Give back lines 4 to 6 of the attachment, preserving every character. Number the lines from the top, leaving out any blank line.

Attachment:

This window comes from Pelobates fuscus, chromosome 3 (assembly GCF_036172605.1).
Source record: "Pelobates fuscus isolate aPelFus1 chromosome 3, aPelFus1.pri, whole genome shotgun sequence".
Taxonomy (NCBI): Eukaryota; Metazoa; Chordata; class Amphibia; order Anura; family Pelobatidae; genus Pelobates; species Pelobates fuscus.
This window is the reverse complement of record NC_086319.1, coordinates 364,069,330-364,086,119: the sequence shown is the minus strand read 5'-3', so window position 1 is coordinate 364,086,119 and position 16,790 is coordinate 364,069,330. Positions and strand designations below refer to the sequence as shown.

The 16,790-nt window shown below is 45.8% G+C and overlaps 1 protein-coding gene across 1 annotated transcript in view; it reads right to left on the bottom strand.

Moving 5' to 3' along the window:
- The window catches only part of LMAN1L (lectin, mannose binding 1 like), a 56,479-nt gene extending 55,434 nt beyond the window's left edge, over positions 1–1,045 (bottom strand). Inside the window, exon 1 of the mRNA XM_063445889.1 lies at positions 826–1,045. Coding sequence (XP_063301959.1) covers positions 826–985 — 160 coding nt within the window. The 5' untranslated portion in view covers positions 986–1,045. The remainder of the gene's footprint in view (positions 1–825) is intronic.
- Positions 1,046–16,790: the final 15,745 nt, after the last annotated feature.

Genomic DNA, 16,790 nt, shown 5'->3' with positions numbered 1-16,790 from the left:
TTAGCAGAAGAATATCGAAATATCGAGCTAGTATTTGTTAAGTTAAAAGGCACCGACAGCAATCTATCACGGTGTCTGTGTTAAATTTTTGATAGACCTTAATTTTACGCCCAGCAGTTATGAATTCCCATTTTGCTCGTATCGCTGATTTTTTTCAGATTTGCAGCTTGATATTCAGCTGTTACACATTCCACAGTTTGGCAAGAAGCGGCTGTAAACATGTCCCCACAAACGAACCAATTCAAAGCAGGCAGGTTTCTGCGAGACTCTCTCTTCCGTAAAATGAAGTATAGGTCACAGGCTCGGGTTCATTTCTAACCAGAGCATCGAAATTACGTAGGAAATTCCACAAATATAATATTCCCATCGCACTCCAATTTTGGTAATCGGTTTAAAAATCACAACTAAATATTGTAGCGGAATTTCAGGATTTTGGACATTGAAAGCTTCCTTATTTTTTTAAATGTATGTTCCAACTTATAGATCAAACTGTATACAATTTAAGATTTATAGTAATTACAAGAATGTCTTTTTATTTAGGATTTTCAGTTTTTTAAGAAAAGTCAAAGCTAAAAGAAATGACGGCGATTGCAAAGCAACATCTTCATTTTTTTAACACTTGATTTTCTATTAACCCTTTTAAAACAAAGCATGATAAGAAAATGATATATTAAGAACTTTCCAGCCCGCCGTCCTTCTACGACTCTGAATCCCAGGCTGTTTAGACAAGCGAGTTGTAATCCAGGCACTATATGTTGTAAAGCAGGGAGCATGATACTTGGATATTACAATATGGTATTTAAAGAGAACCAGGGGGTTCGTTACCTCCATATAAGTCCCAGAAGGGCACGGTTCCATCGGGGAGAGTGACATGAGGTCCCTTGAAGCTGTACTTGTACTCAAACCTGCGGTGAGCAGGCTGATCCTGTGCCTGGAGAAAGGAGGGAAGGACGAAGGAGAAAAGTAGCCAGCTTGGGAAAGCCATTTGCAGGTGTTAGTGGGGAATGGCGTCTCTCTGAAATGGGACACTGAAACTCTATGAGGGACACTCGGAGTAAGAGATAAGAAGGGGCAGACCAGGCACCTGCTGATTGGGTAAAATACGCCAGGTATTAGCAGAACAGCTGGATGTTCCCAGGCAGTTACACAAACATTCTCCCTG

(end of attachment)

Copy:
This window is the reverse complement of record NC_086319.1, coordinates 364,069,330-364,086,119: the sequence shown is the minus strand read 5'-3', so window position 1 is coordinate 364,086,119 and position 16,790 is coordinate 364,069,330. Positions and strand designations below refer to the sequence as shown.

The 16,790-nt window shown below is 45.8% G+C and overlaps 1 protein-coding gene across 1 annotated transcript in view; it reads right to left on the bottom strand.

Moving 5' to 3' along the window: